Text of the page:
In previous years when giving a job interview, you know the standard questions to ask. “What is your biggest weakness?” “What interests you about this position?” and “Why do you think you’d be a fit for this role?” often rise to the top of the common interview questions list.
Many GREAT companies are updating their customary questions to include ones that refer to new trends, address the current economic situation or gauge a candidate’s commitment to the company and position in question. In today’s job market employers are searching for GREAT employees, those with intrinsic qualities that are predictive of success in their position.
Here are five questions to ask that will help filter the candidates and what to listen for in their response to highlight those candidates that are GREAT:
1. Have you used social media in your current job? If so, how?
Unless your company is completely sworn off new technology, you should be very aware by now that social media is a part of the fabric of society and are well-ingrained into companies’ communication practices. By asking this question you want to know how well the candidate understands social media and how they think companies can benefit from using social networks. Listen for an example of how the candidate has used the communication form in their current job. If they haven’t done much in this area, listen to their ideas as to how business world as a whole uses social media. The candidate will receive ‘extra points’, if they share how they think your company specifically could benefit from social media.
2. Give me an example of how you’ve contributed to your present/most recent company’s success. This question stresses importance of not only sharing the candidate’s qualifications but also addressing their accomplishments. In today’s competitive job market, employers can’t afford to hire someone who can just complete tasks. You want someone who can make an impact on your company’s bottom line. Listen to their examples of how they increase revenue, helped a client gain market share or created efficiencies that saved money. GREAT candidates will quote actual numbers or percentages. Some candidates may not know the numbers off the top of their head, so extra points if they provide that information in a follow-up or thank-you note.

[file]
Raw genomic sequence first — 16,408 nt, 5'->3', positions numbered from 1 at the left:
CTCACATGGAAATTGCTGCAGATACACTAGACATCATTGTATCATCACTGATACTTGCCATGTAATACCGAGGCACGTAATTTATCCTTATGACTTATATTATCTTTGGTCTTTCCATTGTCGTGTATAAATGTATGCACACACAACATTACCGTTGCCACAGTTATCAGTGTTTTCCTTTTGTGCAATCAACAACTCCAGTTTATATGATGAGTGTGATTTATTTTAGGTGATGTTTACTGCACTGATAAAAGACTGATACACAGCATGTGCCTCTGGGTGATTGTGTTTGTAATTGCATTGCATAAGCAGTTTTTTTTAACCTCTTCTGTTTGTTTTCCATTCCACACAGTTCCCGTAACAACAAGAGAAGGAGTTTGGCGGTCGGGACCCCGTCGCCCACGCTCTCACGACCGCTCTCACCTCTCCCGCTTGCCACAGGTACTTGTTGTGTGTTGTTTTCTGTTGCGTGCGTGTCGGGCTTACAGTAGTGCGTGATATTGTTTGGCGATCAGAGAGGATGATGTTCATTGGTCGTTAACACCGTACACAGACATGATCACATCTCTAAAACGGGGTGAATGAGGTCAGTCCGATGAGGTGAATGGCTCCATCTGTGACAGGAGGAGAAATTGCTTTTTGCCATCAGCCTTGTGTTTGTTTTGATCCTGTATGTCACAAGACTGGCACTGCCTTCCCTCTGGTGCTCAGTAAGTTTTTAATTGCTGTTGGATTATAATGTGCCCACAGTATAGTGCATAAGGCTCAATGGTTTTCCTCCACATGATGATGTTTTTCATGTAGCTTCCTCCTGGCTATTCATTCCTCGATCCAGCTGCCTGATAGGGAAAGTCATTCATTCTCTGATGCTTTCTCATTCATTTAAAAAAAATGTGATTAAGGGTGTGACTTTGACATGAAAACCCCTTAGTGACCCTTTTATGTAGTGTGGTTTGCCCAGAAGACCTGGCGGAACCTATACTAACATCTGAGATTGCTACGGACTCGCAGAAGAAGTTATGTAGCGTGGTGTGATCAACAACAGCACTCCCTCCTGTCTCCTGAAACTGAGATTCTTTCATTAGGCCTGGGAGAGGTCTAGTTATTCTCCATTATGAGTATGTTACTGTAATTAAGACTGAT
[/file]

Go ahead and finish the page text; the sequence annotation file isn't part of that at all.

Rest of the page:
3. Why did you leave your last job? While this may not be a new question, today’s hiring managers understand the answer may have evolved. If the candidate has been laid off, expect them to be honest. As an employer you know that the economy is rough, and can expect that some of the candidates you interview will be unemployed.
While they share their experience, listen for them to demonstrate how in the time they’ve been unemployed, they’ve continued to boost your résumé by volunteering, attending networking events or joining industry organizations. The GREAT candidates will have put their time to good use and be ready on day one to take on the required tasks.
4. Describe the work environment or culture in which you are most productive and happy. In a recent article, human-resources expert Susan M. Heathfield lists this as a question employers should be asking potential employees. Hiring managers want to hire employees who will thrive in their company’s work environment AND employees want to thrive in a company that fits their culture.
This can be a critical question based on the type of environment matching with their personality and work style. Listen for words that describe the experience and match it to your company’s culture.
5. What is your motivation for pursuing this position? According to a recent CareerBuilder survey, 43 percent of hiring managers and human-resource professionals are concerned that top workers will leave their organization this year. As the economy slowly improves and more opportunities become available, unhappy workers will be more likely leave their jobs in pursuit of a more fulfilling career. While there’s no way to guarantee an employee won’t head for the door as soon as a better job offer comes along, take this opportunity to try to get to the root of why candidates want to work at their company.
“I’ve been unemployed for more than a year and I’m really desperate to get a job.” Yes, that’s an honest answer, but it’s also a red flag to you that the candidate is more interested in getting a job versus getting this particular job. The GREAT candidate will speak to why your company is the right company for them, and why the particular role will help them achieve their career goals. Extra points if they also mention how they see themselves growing at the company as a way to show their commitment to the organization.
Finally, in order to avoid “Listening with your eyes*” conduct your interview via the telephone. As soon as you shake hands, your brain forms filters that pre-determine how you will process the information the candidate provide. This can cause you to overlook a candidate who may be right for the job, just because they don’t fit the ideal picture in your head.
*From What The Dog Saw by Malcolm Gladwell